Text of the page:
- Valuing local experience: The Kristianstad Vattenrike Biosphere Reserve in southern Sweden is comprised of the lower Helge River watershed and coastal regions of Hanö Bay of the Baltic Sea, and is noted for extensive and ecologically sensitive wetlands (a designated Ramsar site), highly productive agricultural land, and one of the largest reserves of groundwater in Northern Europe . Approximately 75,000 residents live within the designated Vattenrike boundaries. Extensive measures have also been taken by the Kristianstad Vattenrike to both preserve the high biodiversity values of the biosphere reserve and to simultaneously promote public engagement with these values and this place. For example, the Goose Management Group, acting within the Kristianstad Vattenrike Biosphere Reserve, brings local stakeholders together with stakeholders at regional, national, and international levels to consider and problem-solve the challenges and opportunities of the dynamic geese populations in the biosphere area and throughout the southern region of Sweden known as Scania . The very people with regular and on-going experience with geese in the places they live, work, and spend time play a key role in the process of advising management by stakeholders as well as authorities.
- Local land ownership in conservation strategy: The Waterton Biosphere Reserve is located in the southwestern corner of Alberta, Canada, and is a part of an expansive regional ecosystem spanning the US and Canadian borders in Montana, Alberta, and British Columbia. The biosphere reserve is made up of the Waterton Lakes National Park and ranch lands north and east of the park . There is a rich ecological diversity, from prairie to alpine systems, with foothills, parkland, montane, subalpine, and alpine ecological communities noted in the core area of Waterton National Park . Much of the land to the north and east of the park, the biosphere reserve’s zone of cooperation, is private land used primarily for ranching, oil, and gas exploration/development, as well as recreation . It is within this zone of cooperation that the Waterton Park Front Project (WPFP) of the Nature Conservancy of Canada has undertaken a unique effort in sustainable landscape management. The WPFP has secured conservation easements or direct purchases of private land, an area 113 sq. km in size. The effort is a part of the recognition that sustainable landscapes do not end at the area border, which is in line with the UNESCO Biosphere Reserve system of core, buffer, and cooperation zonation . Furthermore, this effort recognizes that the bonds connecting private landowners to landscapes are a powerful force for the conservation of biodiversity. Concerns about road-building, development, subdivision, and loss of family identity  motivated private landowners to engage in the WPFP. The place relationships the ranching community had built over time, with families noted to have lived in the area for two or more generations , became a key mechanism in the sustainable land management strategy.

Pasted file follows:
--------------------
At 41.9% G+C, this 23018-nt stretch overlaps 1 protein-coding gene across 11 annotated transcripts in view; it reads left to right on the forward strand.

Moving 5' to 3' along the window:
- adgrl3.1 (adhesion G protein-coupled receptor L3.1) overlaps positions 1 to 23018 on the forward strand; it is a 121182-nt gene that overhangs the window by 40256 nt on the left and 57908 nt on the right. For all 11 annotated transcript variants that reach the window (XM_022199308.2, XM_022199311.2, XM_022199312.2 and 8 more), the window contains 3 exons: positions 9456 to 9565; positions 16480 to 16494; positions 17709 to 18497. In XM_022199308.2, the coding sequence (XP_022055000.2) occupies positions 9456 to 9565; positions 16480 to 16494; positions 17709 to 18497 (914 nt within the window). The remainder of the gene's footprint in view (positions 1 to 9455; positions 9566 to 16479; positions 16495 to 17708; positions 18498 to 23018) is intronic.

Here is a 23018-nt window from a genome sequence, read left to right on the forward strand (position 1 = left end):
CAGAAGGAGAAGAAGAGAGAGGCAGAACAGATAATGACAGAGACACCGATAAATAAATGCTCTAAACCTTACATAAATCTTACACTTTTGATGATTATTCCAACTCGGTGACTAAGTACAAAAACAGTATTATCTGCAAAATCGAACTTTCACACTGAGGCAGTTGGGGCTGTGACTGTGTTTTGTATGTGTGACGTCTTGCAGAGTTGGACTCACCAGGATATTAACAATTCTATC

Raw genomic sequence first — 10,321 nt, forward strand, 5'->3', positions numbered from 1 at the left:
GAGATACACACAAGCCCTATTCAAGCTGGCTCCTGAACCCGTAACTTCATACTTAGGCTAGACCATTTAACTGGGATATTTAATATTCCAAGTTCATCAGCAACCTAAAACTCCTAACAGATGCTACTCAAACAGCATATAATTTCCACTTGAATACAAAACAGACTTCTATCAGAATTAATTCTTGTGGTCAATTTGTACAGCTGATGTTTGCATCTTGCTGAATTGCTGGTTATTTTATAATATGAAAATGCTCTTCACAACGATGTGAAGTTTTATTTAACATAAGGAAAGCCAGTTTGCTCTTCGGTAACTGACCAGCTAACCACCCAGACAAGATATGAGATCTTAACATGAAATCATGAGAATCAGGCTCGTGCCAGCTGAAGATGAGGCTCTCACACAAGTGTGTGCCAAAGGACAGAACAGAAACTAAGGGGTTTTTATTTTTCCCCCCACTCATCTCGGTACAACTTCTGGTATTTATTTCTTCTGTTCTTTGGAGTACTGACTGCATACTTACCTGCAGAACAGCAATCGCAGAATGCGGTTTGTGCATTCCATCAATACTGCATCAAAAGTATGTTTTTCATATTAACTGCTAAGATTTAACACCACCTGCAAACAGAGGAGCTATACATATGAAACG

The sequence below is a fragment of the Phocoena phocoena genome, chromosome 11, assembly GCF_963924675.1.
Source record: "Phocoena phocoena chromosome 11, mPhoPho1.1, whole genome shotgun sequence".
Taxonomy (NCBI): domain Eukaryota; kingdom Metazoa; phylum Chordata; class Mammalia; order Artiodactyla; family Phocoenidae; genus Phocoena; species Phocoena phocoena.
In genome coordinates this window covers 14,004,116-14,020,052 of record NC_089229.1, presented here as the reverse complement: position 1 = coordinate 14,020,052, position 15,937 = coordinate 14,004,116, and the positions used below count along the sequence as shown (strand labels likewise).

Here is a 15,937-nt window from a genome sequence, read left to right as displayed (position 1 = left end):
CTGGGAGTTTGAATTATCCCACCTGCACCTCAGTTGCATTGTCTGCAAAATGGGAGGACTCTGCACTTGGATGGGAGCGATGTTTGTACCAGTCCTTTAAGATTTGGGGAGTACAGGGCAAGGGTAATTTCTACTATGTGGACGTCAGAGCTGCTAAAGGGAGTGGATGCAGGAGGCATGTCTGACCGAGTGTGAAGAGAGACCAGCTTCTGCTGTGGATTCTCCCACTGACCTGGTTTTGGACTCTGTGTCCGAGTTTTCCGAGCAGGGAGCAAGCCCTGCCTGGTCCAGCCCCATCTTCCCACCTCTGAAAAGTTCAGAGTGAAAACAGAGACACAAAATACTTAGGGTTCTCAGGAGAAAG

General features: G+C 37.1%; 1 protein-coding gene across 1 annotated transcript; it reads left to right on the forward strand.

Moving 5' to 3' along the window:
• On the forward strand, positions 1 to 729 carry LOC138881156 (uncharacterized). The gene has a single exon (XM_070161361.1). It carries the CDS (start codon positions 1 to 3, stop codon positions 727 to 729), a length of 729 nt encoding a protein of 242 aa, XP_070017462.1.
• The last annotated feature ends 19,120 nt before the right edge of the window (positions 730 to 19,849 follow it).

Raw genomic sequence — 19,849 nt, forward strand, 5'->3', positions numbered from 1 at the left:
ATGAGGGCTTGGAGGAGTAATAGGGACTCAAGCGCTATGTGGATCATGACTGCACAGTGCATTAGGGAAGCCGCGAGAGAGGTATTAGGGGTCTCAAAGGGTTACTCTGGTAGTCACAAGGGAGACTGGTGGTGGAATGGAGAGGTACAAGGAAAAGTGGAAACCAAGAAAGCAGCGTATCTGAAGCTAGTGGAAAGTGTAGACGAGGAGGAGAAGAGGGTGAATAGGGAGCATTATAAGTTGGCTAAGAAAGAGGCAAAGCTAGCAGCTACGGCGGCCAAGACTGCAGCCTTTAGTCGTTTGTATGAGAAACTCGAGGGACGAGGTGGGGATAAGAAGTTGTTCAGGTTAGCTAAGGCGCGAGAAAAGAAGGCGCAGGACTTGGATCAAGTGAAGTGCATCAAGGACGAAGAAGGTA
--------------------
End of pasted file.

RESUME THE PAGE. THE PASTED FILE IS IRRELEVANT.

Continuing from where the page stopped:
4.2. Future Research